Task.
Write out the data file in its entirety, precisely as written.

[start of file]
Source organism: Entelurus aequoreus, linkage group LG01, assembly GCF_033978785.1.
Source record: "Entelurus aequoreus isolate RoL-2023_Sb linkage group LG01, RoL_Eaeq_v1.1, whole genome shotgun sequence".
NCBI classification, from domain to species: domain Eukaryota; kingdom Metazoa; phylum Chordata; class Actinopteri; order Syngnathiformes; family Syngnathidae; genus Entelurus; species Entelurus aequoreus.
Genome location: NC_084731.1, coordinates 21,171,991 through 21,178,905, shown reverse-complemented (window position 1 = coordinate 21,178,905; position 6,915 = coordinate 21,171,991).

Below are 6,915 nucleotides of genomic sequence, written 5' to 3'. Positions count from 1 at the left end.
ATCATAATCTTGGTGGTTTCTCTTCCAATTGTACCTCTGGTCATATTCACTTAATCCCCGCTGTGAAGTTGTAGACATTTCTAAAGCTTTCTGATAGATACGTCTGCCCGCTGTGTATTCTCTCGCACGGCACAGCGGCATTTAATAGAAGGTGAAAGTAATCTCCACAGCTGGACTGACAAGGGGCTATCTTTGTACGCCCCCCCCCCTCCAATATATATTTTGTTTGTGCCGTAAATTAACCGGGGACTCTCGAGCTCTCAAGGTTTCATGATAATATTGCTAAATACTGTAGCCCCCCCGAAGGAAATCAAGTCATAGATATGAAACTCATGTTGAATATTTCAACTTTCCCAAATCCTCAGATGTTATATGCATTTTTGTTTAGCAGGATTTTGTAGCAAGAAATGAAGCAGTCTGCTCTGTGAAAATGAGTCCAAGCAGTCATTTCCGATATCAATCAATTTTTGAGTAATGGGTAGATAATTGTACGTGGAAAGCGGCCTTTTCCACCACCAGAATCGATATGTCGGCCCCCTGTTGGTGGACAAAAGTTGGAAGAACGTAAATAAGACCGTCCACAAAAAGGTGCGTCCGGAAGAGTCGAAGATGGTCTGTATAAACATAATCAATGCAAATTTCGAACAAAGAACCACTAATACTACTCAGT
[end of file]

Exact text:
Source organism: Entelurus aequoreus, linkage group LG01, assembly GCF_033978785.1.
Source record: "Entelurus aequoreus isolate RoL-2023_Sb linkage group LG01, RoL_Eaeq_v1.1, whole genome shotgun sequence".
NCBI classification, from domain to species: domain Eukaryota; kingdom Metazoa; phylum Chordata; class Actinopteri; order Syngnathiformes; family Syngnathidae; genus Entelurus; species Entelurus aequoreus.
Genome location: NC_084731.1, coordinates 21,171,991 through 21,178,905, shown reverse-complemented (window position 1 = coordinate 21,178,905; position 6,915 = coordinate 21,171,991).

Below are 6,915 nucleotides of genomic sequence, written 5' to 3'. Positions count from 1 at the left end.
ATCATAATCTTGGTGGTTTCTCTTCCAATTGTACCTCTGGTCATATTCACTTAATCCCCGCTGTGAAGTTGTAGACATTTCTAAAGCTTTCTGATAGATACGTCTGCCCGCTGTGTATTCTCTCGCACGGCACAGCGGCATTTAATAGAAGGTGAAAGTAATCTCCACAGCTGGACTGACAAGGGGCTATCTTTGTACGCCCCCCCCCCTCCAATATATATTTTGTTTGTGCCGTAAATTAACCGGGGACTCTCGAGCTCTCAAGGTTTCATGATAATATTGCTAAATACTGTAGCCCCCCCGAAGGAAATCAAGTCATAGATATGAAACTCATGTTGAATATTTCAACTTTCCCAAATCCTCAGATGTTATATGCATTTTTGTTTAGCAGGATTTTGTAGCAAGAAATGAAGCAGTCTGCTCTGTGAAAATGAGTCCAAGCAGTCATTTCCGATATCAATCAATTTTTGAGTAATGGGTAGATAATTGTACGTGGAAAGCGGCCTTTTCCACCACCAGAATCGATATGTCGGCCCCCTGTTGGTGGACAAAAGTTGGAAGAACGTAAATAAGACCGTCCACAAAAAGGTGCGTCCGGAAGAGTCGAAGATGGTCTGTATAAACATAATCAATGCAAATTTCGAACAAAGAACCACTAATACTACTCAGT